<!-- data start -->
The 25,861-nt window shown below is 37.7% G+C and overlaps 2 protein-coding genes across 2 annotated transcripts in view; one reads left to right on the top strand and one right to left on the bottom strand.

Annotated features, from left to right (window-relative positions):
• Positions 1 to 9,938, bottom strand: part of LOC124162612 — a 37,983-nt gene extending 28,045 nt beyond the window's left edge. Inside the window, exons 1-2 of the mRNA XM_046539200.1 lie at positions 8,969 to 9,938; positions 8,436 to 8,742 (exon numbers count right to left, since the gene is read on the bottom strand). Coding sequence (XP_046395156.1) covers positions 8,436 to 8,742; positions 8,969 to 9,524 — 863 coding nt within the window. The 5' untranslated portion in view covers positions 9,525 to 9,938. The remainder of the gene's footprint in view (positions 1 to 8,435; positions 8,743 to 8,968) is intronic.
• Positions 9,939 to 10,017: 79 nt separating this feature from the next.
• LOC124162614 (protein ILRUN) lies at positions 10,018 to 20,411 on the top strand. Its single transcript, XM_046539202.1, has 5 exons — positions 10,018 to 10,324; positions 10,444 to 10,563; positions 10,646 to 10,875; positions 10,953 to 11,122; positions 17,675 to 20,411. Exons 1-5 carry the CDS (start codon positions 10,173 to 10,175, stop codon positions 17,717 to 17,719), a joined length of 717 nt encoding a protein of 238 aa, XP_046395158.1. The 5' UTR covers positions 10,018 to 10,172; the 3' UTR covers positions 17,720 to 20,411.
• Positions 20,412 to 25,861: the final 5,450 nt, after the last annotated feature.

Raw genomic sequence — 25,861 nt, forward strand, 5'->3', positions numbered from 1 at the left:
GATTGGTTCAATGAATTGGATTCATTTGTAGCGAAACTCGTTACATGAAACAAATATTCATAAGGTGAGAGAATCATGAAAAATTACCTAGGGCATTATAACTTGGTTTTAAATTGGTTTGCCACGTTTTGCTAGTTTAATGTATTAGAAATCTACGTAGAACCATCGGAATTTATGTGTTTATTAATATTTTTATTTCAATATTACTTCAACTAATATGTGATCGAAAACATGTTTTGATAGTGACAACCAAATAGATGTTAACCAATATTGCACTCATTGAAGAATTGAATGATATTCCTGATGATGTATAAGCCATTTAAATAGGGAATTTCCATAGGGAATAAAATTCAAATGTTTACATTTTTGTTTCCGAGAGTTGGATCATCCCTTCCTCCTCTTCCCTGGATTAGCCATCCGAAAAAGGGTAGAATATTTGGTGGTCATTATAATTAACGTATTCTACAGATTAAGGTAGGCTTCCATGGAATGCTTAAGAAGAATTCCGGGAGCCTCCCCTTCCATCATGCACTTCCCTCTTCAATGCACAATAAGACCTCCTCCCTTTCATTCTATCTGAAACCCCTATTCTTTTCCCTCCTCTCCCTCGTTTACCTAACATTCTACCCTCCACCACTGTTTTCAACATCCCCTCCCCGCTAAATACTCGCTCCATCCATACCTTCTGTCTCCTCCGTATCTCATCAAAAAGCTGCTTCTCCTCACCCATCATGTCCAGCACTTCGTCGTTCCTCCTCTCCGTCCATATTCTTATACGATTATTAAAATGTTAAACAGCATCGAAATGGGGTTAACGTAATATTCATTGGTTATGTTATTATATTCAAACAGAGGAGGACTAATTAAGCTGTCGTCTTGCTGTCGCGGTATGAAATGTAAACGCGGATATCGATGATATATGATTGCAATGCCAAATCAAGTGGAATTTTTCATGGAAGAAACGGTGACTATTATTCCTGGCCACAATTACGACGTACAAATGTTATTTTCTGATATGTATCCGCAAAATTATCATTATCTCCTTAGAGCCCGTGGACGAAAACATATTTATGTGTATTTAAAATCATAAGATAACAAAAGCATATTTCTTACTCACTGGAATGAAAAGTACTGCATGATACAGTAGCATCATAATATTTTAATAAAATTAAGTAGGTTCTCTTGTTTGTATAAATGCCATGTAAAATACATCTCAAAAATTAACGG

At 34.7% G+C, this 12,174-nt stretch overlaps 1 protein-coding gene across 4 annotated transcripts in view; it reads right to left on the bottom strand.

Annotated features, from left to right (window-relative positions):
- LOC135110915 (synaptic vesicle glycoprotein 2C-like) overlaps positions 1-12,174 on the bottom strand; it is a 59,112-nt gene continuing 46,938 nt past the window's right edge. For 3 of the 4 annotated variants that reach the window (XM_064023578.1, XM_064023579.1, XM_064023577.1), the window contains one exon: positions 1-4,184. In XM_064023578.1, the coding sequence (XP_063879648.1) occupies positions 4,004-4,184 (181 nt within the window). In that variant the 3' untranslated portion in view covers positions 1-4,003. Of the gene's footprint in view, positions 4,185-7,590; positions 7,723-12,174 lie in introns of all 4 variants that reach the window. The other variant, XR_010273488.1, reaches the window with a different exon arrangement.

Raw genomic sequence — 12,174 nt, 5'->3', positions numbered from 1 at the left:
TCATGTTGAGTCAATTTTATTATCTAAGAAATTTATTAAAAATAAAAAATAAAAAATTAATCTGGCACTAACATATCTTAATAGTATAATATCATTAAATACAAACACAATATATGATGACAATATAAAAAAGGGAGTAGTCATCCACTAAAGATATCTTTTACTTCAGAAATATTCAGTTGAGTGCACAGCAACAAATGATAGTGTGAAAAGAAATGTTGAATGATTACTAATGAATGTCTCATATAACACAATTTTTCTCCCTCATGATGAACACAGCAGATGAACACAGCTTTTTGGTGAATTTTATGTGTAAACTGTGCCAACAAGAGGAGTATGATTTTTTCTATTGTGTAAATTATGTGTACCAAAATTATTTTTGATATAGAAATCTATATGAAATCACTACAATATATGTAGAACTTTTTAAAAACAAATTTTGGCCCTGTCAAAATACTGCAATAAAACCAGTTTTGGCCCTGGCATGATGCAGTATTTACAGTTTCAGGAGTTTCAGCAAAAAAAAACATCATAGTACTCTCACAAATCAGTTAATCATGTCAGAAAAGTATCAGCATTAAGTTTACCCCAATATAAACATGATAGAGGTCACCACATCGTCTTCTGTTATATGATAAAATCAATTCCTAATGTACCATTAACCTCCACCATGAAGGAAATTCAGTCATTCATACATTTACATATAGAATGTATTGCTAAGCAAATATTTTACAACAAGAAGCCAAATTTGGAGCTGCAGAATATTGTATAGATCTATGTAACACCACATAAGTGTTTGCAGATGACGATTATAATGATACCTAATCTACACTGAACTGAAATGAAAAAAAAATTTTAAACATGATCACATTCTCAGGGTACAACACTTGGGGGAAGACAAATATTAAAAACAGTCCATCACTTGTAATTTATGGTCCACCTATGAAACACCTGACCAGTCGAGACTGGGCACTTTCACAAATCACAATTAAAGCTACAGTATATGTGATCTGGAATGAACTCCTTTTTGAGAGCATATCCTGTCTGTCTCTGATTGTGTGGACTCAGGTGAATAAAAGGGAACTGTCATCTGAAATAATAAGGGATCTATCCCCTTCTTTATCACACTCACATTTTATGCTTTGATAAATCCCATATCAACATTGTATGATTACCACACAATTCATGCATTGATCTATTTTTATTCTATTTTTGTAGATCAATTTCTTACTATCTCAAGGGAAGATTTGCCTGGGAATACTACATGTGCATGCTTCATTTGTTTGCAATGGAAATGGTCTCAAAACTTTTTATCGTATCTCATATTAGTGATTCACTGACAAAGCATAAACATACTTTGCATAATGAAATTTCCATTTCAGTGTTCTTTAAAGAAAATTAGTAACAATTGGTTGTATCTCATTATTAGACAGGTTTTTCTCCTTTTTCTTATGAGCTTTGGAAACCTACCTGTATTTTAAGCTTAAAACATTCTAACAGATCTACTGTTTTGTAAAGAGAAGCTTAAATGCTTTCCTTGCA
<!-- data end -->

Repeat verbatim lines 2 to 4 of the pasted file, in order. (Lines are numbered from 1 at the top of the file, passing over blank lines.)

Annotated features, from left to right (window-relative positions):
• Positions 1 to 9,938, bottom strand: part of LOC124162612 — a 37,983-nt gene extending 28,045 nt beyond the window's left edge. Inside the window, exons 1-2 of the mRNA XM_046539200.1 lie at positions 8,969 to 9,938; positions 8,436 to 8,742 (exon numbers count right to left, since the gene is read on the bottom strand). Coding sequence (XP_046395156.1) covers positions 8,436 to 8,742; positions 8,969 to 9,524 — 863 coding nt within the window. The 5' untranslated portion in view covers positions 9,525 to 9,938. The remainder of the gene's footprint in view (positions 1 to 8,435; positions 8,743 to 8,968) is intronic.
• Positions 9,939 to 10,017: 79 nt separating this feature from the next.